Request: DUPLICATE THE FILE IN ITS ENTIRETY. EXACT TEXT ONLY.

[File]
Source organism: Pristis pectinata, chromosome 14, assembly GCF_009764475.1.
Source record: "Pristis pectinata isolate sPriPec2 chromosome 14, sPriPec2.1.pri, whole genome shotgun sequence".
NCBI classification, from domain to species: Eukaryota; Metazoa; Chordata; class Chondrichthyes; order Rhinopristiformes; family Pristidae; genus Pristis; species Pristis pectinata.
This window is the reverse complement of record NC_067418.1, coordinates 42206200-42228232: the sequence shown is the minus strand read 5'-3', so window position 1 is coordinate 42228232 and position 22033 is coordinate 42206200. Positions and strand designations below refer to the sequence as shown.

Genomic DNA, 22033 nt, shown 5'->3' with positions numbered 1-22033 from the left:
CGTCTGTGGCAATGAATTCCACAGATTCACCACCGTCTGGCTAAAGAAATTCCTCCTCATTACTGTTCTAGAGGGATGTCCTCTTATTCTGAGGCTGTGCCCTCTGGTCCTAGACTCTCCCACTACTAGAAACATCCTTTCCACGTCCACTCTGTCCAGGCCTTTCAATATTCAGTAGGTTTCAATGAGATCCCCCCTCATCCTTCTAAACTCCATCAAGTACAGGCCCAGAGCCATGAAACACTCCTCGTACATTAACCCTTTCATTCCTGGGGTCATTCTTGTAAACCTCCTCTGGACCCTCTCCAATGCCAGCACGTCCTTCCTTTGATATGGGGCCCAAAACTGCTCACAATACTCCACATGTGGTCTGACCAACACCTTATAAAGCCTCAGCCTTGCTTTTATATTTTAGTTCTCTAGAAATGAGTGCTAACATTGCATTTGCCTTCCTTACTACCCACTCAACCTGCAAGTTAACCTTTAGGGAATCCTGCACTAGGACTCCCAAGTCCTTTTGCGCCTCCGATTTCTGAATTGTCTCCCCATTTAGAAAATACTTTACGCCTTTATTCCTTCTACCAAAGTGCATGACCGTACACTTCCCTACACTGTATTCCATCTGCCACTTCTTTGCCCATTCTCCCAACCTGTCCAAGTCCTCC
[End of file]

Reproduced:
Source organism: Pristis pectinata, chromosome 14, assembly GCF_009764475.1.
Source record: "Pristis pectinata isolate sPriPec2 chromosome 14, sPriPec2.1.pri, whole genome shotgun sequence".
NCBI classification, from domain to species: Eukaryota; Metazoa; Chordata; class Chondrichthyes; order Rhinopristiformes; family Pristidae; genus Pristis; species Pristis pectinata.
This window is the reverse complement of record NC_067418.1, coordinates 42206200-42228232: the sequence shown is the minus strand read 5'-3', so window position 1 is coordinate 42228232 and position 22033 is coordinate 42206200. Positions and strand designations below refer to the sequence as shown.

Genomic DNA, 22033 nt, shown 5'->3' with positions numbered 1-22033 from the left:
CGTCTGTGGCAATGAATTCCACAGATTCACCACCGTCTGGCTAAAGAAATTCCTCCTCATTACTGTTCTAGAGGGATGTCCTCTTATTCTGAGGCTGTGCCCTCTGGTCCTAGACTCTCCCACTACTAGAAACATCCTTTCCACGTCCACTCTGTCCAGGCCTTTCAATATTCAGTAGGTTTCAATGAGATCCCCCCTCATCCTTCTAAACTCCATCAAGTACAGGCCCAGAGCCATGAAACACTCCTCGTACATTAACCCTTTCATTCCTGGGGTCATTCTTGTAAACCTCCTCTGGACCCTCTCCAATGCCAGCACGTCCTTCCTTTGATATGGGGCCCAAAACTGCTCACAATACTCCACATGTGGTCTGACCAACACCTTATAAAGCCTCAGCCTTGCTTTTATATTTTAGTTCTCTAGAAATGAGTGCTAACATTGCATTTGCCTTCCTTACTACCCACTCAACCTGCAAGTTAACCTTTAGGGAATCCTGCACTAGGACTCCCAAGTCCTTTTGCGCCTCCGATTTCTGAATTGTCTCCCCATTTAGAAAATACTTTACGCCTTTATTCCTTCTACCAAAGTGCATGACCGTACACTTCCCTACACTGTATTCCATCTGCCACTTCTTTGCCCATTCTCCCAACCTGTCCAAGTCCTCC